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Addressing the COVID-19 emergency during the ongoing political and economic crisis in Fragile Lebanon: a call to action


This Letter to the Editor aims to reflect on the current challenges to increase the coverage of COVID-19 vaccination in the fragile and conflict-affected setting of Lebanon, which is currently experiencing one of the biggest economic crises globally as well as a recent surge in COVID-19 cases. Addressing the supply- and demand-related factors affecting vaccination would increase COVID-19 vaccine coverage and prevent the complete collapse of an already overwhelmed Lebanese health care system.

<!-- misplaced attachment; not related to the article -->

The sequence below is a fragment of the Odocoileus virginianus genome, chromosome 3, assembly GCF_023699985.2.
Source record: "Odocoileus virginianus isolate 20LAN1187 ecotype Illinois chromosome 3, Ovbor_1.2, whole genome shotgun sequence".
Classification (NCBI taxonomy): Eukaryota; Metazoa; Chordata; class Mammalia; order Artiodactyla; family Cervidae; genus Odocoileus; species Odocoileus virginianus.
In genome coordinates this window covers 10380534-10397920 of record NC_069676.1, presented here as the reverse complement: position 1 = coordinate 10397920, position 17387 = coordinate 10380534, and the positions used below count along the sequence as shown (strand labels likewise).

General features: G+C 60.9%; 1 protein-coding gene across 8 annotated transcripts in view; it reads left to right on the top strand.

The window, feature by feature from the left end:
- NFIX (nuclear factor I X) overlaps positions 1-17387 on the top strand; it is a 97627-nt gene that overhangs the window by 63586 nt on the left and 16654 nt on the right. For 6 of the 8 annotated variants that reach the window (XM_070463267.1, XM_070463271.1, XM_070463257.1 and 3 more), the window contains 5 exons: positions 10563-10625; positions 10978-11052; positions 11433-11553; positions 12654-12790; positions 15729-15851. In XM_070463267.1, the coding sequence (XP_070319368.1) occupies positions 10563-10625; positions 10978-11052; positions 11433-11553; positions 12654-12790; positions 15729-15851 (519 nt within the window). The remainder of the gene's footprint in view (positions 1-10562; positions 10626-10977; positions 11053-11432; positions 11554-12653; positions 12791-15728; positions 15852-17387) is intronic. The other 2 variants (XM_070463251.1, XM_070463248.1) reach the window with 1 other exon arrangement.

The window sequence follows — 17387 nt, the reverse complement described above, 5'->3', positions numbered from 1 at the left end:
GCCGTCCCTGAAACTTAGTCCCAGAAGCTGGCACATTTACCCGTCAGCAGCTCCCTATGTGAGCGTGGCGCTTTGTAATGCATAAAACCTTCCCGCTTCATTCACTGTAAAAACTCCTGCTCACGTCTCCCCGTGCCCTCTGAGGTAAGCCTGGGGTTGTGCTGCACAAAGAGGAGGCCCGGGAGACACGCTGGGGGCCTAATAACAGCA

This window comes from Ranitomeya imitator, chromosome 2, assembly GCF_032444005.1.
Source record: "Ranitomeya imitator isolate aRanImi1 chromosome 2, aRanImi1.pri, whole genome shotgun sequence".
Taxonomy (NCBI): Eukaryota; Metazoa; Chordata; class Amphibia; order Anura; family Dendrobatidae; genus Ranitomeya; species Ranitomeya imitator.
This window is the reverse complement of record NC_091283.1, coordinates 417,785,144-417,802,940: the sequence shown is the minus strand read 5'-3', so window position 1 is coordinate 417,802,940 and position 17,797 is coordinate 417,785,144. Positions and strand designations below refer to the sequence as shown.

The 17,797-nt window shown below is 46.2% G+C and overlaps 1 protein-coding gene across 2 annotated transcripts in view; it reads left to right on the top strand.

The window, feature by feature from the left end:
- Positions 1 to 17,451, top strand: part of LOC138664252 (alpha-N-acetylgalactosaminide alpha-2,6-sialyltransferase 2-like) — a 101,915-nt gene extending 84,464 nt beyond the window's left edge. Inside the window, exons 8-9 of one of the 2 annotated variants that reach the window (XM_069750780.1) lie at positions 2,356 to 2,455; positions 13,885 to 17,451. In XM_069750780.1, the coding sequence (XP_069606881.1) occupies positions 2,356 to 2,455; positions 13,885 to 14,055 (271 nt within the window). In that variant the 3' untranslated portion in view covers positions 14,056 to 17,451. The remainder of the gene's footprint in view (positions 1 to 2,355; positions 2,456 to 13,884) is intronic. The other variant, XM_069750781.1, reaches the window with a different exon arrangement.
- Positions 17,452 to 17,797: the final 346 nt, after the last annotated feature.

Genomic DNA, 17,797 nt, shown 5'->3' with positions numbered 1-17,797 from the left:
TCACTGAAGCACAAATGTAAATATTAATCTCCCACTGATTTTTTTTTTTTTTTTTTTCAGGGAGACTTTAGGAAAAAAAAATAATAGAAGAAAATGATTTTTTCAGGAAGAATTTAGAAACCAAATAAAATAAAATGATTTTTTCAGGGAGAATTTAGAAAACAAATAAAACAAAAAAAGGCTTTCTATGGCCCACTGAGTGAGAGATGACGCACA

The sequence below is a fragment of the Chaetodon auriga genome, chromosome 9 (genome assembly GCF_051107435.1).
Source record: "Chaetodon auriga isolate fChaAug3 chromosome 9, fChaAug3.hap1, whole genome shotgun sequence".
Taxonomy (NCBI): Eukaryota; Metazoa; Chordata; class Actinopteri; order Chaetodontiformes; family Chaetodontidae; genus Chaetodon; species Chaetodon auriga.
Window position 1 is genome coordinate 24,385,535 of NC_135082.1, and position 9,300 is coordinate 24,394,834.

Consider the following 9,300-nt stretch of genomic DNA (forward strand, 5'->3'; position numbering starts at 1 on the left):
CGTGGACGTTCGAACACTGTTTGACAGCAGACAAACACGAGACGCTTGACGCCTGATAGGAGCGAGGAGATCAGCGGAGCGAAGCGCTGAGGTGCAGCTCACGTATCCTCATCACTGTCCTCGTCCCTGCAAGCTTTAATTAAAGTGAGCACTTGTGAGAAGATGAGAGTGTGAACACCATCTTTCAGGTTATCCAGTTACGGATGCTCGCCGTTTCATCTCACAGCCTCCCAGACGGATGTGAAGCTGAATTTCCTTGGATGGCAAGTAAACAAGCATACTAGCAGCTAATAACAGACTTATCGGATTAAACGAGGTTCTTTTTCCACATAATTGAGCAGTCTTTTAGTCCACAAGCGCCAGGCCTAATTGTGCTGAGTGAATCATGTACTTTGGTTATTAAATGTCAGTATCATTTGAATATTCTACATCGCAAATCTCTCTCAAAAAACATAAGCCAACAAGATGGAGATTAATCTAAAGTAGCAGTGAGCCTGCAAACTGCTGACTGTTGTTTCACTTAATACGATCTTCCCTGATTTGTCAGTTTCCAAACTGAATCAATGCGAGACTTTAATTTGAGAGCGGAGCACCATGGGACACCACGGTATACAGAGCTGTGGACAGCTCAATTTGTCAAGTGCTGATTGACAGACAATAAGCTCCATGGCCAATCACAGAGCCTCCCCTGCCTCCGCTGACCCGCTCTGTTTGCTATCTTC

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Lebanon is currently enduring a very severe financial and economic crisis [1]. This started late 2019 and exacerbated in 2020 with the ongoing COVID-19 pandemic and the enormous destruction of major parts of the Capital city of Beirut due to the Beirut Port explosion in August 2020 [2]. In 2021, the economy and monetary crisis has reached a critical level which pushed families and communities to poverty and threatened the activity of all sectors including the health sector [2]. For instance, by the time we are writing this letter, the local currency has lost more than 90% of its value [2]. The downstream effects of this currency devaluation, such as skyrocketing prices and shortages of basic supplies, including medication and medical equipment, most of which are imported, along with unreliable power conditions due to an ongoing fuel crisis, are pushing the health care system to the verge of collapse [2]. In addition, the political system struggles with another never-ending deadlock which blocks the creation of a government to initiate a set of reforms that the international community requires as a pre-requisite for channeling aid and support. The reasons behind this challenging situation include a political system, which is based on power-sharing between different religious denominations that distorted the relationship between the state and its “citizens” to clientelist approaches [3]. The country witnessed a civil war between 1975 and 1990 given its critical geopolitical position in the Middle East as well as several political deadlocks and security problems that exacerbated after 2005, the year when the Syrian troops withdrew from Lebanon [1, 2]. The situation worsened with the ongoing Syrian crisis, that started in 2011 and has caused a Syrian refugee flow as well as spill-over security issues in Lebanon [2]. Currently alongside its population of about 5,3 million, the Lebanon hosts an estimate of 1.5 million refugees who have fled the conflict in Syria, of whom 865,531 are registered with the United Nations High Commissioner for Refugees (UNHCR)and 27,803 are Palestinian refugees from Syria registered with United Nations Relief and Work Agency (UNRWA) [4, 5]. In addition, there are 479,537 Palestine refugees in Lebanon registered with UNRWA [6].